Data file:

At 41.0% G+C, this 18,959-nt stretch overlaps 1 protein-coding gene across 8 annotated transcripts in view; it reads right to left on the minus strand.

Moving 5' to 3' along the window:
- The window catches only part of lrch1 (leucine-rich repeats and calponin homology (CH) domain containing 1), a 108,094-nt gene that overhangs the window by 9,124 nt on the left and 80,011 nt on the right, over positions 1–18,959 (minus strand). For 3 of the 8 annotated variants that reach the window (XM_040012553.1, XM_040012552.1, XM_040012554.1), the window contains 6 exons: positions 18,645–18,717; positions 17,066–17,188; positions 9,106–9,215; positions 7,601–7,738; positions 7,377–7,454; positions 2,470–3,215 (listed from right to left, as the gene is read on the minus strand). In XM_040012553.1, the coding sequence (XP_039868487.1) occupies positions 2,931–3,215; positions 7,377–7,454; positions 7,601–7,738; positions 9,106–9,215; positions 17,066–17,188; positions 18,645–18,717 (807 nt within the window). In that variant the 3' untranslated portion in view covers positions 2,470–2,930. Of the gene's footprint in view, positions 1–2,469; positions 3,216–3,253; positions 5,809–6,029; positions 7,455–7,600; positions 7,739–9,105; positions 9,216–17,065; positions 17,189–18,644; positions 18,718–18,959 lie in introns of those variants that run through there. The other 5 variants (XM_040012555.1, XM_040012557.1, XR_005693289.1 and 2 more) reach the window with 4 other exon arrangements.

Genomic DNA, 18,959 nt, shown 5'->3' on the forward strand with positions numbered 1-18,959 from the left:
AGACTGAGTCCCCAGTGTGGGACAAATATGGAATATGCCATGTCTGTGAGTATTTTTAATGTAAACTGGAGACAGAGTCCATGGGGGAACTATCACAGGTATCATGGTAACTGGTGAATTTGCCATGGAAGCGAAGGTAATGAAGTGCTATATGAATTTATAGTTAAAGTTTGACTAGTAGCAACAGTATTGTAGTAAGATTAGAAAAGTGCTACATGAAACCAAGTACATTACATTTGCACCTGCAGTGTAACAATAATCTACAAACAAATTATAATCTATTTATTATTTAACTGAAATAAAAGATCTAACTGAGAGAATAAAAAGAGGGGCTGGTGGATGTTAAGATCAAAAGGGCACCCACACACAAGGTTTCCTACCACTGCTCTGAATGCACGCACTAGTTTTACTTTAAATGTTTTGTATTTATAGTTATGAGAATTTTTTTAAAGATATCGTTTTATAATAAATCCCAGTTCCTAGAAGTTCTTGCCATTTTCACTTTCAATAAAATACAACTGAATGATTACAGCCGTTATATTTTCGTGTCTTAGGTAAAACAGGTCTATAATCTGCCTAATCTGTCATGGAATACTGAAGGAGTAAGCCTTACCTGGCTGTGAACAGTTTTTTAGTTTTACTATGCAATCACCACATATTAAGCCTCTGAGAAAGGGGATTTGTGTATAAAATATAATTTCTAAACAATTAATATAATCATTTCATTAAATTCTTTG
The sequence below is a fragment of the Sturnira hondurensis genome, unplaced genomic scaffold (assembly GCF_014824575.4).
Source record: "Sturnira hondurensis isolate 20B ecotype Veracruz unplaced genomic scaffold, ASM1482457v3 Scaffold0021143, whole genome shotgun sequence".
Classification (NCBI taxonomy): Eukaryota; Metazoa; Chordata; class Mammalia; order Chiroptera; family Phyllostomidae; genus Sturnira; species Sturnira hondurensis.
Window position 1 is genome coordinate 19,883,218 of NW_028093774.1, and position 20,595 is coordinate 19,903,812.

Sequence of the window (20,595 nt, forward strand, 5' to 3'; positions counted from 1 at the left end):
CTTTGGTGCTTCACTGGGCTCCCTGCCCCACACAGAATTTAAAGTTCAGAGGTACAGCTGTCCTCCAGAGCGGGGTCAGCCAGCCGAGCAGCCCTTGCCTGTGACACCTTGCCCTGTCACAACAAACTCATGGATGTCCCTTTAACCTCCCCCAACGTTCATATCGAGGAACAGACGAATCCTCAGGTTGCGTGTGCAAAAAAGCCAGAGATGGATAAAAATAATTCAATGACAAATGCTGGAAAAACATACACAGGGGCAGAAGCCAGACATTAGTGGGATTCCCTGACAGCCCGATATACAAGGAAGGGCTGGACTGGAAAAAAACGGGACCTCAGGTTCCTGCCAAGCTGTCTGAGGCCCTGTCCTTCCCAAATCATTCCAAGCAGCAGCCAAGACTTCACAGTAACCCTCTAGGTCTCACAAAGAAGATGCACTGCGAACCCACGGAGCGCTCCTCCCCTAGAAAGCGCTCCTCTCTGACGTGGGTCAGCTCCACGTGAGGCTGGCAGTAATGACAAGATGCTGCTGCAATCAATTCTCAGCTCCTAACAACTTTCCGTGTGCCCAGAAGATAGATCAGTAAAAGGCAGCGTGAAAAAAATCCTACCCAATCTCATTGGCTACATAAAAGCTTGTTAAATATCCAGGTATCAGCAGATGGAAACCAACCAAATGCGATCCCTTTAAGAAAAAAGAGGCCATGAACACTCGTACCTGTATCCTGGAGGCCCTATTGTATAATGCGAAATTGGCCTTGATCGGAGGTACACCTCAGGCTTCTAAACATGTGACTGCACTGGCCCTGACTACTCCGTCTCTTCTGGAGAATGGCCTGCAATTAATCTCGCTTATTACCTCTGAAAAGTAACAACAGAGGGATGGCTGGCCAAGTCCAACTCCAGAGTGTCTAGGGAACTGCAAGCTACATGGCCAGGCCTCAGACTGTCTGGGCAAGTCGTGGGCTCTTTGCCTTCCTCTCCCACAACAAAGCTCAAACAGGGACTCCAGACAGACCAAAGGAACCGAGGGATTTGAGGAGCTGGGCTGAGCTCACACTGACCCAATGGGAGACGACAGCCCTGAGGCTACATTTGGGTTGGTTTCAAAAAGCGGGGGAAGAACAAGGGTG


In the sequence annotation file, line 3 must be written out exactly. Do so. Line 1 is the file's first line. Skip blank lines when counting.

- The window catches only part of lrch1 (leucine-rich repeats and calponin homology (CH) domain containing 1), a 108,094-nt gene that overhangs the window by 9,124 nt on the left and 80,011 nt on the right, over positions 1–18,959 (minus strand). For 3 of the 8 annotated variants that reach the window (XM_040012553.1, XM_040012552.1, XM_040012554.1), the window contains 6 exons: positions 18,645–18,717; positions 17,066–17,188; positions 9,106–9,215; positions 7,601–7,738; positions 7,377–7,454; positions 2,470–3,215 (listed from right to left, as the gene is read on the minus strand). In XM_040012553.1, the coding sequence (XP_039868487.1) occupies positions 2,931–3,215; positions 7,377–7,454; positions 7,601–7,738; positions 9,106–9,215; positions 17,066–17,188; positions 18,645–18,717 (807 nt within the window). In that variant the 3' untranslated portion in view covers positions 2,470–2,930. Of the gene's footprint in view, positions 1–2,469; positions 3,216–3,253; positions 5,809–6,029; positions 7,455–7,600; positions 7,739–9,105; positions 9,216–17,065; positions 17,189–18,644; positions 18,718–18,959 lie in introns of those variants that run through there. The other 5 variants (XM_040012555.1, XM_040012557.1, XR_005693289.1 and 2 more) reach the window with 4 other exon arrangements.